Something for me to remember after my New Hampshire vacation, chock full of walks in shallow streams and visits to waterfalls: when the “factory whistle” is again in play, nature doesn’t live only in preserves or the areas we think of as great sightseeing locales. It is everywhere. With eyes and ears wide open, every day is a new chance to notice it, to give it the full attention that it deserves. With that attending we find ourselves more connected and more alive.

Going to Seed

By Slack12 in Guilford, CT

By Slack12 in Guilford, CT

It is a gift to discover a new and inspiring place, especially when it’s right in your own backyard and especially on a stunning autumn day. The Stewart B. McKinney National Wildlife Refuge—the Salt Meadow Unit —is a short drive away in Westbrook, and our family was treated to a talk on fall foliage and a walking tour along the loop trail by the park rangers last Sunday. It was past peak, but the talk on what makes leaves green (chlorophyll) orange (carotenoids), brown (tannins), and red (sugars), and on the trees’ wise practice of conserving their resources for the winter gave me a newfound appreciation for the many autumns I have watched come and go.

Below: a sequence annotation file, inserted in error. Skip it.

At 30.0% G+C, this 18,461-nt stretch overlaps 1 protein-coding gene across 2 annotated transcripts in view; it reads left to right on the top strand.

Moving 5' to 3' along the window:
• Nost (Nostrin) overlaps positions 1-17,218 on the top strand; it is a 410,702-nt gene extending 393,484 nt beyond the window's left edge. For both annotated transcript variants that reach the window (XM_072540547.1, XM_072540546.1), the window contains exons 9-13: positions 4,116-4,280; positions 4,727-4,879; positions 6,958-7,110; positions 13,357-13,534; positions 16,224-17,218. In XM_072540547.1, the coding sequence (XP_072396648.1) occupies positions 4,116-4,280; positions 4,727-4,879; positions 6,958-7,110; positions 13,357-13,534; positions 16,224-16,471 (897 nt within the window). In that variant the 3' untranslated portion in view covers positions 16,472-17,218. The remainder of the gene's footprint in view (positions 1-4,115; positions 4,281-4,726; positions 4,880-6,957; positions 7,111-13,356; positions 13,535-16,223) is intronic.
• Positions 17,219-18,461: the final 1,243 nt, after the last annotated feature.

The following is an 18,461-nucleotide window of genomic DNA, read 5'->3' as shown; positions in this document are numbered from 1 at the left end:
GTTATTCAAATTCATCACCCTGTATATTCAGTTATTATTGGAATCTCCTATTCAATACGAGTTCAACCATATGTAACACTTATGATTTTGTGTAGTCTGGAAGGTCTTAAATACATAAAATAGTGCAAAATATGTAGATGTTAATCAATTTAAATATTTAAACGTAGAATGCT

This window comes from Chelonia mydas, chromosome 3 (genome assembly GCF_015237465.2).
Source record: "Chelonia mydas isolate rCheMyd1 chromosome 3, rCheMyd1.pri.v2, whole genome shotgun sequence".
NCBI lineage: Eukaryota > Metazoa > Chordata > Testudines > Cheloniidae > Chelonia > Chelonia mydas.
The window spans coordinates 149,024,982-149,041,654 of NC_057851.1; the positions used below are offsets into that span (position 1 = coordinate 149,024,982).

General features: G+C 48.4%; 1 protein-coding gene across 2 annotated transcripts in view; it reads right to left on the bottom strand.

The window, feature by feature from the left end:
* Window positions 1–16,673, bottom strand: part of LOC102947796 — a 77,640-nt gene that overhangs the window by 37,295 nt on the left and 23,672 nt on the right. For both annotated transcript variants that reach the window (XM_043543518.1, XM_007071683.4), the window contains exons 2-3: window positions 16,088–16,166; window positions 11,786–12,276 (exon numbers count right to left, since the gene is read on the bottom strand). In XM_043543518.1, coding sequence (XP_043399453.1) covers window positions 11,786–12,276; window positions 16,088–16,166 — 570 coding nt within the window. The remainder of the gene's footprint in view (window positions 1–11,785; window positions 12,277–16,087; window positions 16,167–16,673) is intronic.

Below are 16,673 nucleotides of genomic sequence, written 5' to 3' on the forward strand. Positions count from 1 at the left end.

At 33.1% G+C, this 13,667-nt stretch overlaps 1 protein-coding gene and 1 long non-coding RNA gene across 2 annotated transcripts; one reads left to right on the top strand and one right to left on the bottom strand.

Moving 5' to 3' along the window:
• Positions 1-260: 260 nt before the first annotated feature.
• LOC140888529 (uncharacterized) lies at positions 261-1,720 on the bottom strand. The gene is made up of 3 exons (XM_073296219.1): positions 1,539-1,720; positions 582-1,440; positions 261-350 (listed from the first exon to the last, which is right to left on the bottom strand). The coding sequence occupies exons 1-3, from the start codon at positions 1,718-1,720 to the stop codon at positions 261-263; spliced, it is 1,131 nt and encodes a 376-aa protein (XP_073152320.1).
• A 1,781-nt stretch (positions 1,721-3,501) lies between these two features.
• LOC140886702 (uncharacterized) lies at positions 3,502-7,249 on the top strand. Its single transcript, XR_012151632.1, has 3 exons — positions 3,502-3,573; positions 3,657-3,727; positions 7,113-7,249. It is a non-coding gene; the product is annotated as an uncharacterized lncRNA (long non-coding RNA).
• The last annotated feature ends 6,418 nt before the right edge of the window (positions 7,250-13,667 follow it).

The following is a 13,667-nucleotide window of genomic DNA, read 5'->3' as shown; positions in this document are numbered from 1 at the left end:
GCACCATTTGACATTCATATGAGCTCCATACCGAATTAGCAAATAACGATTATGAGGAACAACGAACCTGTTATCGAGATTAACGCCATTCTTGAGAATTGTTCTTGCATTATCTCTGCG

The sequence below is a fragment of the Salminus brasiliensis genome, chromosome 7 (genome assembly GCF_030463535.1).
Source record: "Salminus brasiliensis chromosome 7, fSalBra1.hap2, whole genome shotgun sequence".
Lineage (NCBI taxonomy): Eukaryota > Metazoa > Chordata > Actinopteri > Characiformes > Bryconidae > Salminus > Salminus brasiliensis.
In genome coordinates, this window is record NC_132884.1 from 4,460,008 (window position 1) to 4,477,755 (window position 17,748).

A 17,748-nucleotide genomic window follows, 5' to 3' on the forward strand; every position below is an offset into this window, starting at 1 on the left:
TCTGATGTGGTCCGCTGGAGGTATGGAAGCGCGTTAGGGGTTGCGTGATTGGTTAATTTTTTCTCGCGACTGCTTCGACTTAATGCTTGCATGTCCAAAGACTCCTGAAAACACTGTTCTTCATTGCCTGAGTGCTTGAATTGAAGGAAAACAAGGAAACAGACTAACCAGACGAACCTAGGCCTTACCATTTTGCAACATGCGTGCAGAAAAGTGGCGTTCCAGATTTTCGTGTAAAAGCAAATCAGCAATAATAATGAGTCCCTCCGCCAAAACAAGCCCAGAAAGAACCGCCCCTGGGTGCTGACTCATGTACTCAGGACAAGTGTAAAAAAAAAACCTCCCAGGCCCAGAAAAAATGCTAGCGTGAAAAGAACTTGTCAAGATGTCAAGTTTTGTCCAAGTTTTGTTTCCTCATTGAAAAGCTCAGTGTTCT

In many cases, the bright green chlorophyll of the growing season is actually masking what the tree’s true, inherent leaf colors are. In other words, the beauty that’s been masked emerges as the leaves near death. This concept had me thinking about how this can often be true for humans, too–our “bests” do not necessarily appear when we are young and occupied with the business of growing and reproducing.